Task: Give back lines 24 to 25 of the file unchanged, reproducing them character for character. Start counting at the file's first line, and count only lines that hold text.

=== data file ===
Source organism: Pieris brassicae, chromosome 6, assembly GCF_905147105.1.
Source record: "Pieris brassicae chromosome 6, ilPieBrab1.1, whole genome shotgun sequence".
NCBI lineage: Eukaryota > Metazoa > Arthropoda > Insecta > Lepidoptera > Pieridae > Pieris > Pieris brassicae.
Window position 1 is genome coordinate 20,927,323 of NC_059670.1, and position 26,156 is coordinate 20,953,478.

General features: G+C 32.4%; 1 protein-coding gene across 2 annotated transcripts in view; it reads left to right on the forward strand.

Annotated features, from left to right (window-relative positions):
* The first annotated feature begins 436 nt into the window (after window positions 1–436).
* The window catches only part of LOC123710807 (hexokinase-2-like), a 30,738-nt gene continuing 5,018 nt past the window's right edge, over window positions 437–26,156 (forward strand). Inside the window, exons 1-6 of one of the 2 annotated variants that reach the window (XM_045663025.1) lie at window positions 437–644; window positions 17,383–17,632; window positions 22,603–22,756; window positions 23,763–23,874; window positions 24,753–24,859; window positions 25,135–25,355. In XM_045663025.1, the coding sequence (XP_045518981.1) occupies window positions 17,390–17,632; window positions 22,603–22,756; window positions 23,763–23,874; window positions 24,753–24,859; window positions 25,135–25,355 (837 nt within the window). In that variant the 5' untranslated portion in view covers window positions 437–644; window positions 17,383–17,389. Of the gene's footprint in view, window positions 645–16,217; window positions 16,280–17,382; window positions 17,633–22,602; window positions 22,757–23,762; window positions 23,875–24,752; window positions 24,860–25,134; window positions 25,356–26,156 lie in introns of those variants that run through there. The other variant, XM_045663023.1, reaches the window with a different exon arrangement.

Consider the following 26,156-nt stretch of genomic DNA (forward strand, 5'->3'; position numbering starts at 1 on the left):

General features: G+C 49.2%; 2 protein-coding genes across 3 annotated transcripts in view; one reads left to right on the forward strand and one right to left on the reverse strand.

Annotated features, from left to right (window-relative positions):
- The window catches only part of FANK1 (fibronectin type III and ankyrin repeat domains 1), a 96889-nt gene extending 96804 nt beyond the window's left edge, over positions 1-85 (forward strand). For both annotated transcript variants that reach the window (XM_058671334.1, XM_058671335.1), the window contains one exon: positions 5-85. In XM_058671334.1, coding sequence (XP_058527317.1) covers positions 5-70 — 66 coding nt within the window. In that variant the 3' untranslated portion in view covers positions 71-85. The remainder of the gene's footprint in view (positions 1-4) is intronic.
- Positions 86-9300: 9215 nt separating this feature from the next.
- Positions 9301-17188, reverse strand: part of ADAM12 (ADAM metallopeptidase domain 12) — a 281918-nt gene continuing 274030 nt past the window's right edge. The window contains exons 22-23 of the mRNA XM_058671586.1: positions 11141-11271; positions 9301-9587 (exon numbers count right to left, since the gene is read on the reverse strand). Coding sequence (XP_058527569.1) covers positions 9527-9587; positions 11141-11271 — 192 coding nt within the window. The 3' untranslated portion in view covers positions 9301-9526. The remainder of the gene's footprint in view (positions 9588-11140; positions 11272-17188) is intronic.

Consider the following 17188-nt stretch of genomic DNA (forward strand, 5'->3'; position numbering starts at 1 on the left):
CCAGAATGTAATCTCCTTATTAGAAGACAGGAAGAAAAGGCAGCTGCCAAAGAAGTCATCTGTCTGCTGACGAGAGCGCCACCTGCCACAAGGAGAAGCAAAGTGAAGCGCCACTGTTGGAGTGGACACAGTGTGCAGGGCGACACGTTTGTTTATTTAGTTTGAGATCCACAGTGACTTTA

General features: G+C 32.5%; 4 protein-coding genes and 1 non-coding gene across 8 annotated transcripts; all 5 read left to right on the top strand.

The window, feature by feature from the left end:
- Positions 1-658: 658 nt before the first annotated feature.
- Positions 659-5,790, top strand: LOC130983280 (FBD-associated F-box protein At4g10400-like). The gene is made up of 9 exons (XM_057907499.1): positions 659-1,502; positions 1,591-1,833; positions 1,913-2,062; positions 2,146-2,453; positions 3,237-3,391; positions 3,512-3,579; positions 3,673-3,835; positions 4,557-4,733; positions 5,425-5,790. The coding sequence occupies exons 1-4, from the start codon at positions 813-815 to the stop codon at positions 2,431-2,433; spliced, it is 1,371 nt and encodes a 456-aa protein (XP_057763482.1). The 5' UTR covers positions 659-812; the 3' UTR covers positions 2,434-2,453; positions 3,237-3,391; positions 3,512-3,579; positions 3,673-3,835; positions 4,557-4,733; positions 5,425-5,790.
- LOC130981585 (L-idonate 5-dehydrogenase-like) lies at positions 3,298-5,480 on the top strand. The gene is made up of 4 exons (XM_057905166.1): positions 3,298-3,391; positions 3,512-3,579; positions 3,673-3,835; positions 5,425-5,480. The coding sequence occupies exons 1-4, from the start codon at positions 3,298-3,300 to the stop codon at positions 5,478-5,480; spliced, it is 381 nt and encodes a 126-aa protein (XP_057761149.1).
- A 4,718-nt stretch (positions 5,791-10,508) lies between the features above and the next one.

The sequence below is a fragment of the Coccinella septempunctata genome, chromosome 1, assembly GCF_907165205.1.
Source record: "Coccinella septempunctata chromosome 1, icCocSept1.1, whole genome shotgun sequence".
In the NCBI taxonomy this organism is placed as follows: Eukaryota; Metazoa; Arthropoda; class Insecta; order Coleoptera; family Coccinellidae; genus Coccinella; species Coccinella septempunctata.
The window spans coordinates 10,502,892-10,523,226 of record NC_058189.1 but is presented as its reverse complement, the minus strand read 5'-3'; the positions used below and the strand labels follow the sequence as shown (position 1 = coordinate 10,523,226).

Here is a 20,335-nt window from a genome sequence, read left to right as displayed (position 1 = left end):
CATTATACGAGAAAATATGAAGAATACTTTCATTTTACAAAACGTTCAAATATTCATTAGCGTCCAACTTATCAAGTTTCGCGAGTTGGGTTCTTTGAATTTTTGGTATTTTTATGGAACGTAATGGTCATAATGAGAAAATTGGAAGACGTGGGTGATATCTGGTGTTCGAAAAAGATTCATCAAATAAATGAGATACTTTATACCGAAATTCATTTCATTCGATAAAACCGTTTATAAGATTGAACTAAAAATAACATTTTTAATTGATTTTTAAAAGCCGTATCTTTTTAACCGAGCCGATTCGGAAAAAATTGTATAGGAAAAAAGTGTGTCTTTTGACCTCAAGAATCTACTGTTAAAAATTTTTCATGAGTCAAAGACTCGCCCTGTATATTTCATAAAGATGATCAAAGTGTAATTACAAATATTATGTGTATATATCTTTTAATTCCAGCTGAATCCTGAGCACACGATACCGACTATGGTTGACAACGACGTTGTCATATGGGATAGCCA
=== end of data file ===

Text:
Source record: "Coccinella septempunctata chromosome 1, icCocSept1.1, whole genome shotgun sequence".
In the NCBI taxonomy this organism is placed as follows: Eukaryota; Metazoa; Arthropoda; class Insecta; order Coleoptera; family Coccinellidae; genus Coccinella; species Coccinella septempunctata.